Hidden in upstate New York are the remains of the Oneida Community, an attempted utopia founded by John Humphrey Noyes in 1848. Throughout the three decades the community existed in practice, more than 200 members lived together, sharing all aspects of their lives. Following their disbandment, they continued their legacy with the Oneida Limited silverware brand.
In an interview with Untapped New York, Ellen Wayland Smith, an associate professor of writing at USC, provided most of the information within this article. With Noyes as her great great great uncle, she grew up within the remains of the Oneida Community, traveling between Pennsylvania and the Oneida Mansion throughout her childhood. The mansion house today remains as an apartment complex and museum.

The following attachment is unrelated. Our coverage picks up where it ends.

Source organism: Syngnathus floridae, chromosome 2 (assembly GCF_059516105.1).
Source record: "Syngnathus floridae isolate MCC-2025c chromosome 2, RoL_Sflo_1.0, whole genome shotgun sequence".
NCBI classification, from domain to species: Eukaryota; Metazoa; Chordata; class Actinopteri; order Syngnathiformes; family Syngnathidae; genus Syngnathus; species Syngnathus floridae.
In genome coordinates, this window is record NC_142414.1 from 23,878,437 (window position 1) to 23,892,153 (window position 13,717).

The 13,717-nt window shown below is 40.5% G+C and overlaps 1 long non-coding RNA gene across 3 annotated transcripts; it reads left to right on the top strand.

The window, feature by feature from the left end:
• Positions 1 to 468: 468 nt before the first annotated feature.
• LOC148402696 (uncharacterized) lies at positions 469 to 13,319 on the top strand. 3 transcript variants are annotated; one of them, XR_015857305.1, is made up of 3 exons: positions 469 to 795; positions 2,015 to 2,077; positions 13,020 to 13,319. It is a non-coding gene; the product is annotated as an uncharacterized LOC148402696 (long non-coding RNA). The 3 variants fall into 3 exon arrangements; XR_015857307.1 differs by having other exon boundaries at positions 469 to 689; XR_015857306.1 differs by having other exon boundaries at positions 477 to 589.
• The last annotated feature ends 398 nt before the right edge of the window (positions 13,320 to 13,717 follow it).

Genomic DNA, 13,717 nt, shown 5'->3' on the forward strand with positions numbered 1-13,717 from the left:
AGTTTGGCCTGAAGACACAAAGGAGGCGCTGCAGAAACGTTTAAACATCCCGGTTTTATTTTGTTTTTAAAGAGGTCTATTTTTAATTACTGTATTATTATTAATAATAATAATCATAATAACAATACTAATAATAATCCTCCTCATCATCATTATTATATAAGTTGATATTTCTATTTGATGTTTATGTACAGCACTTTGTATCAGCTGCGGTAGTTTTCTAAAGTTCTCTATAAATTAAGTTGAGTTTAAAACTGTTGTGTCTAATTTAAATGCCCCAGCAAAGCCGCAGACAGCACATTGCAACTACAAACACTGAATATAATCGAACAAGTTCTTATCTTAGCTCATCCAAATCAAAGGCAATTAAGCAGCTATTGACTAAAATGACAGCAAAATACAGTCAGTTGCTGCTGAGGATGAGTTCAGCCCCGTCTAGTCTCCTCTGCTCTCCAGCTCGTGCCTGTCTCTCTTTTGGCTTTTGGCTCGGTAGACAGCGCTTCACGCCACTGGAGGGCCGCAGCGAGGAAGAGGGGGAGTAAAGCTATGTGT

It was Smith’s great great grandfather, Charles Craigan, who inspired the silverware company within the Oneida Community, Oneida Limited. Profits from the silverware company allowed the community to sustain themselves. The affordable stainless steel silverware they created was rare throughout the country. As a result, their profits steadily rose.
In the present day, cheap silverware is readily available. As a result, Oneida Limited went bankrupt in 2006 and was sold to a multinational company. It remains today as the company Oneida, a silverware company that claims to aim for perfection like the community that created it. The proximity to the Erie Canal allowed for easy shipping practices.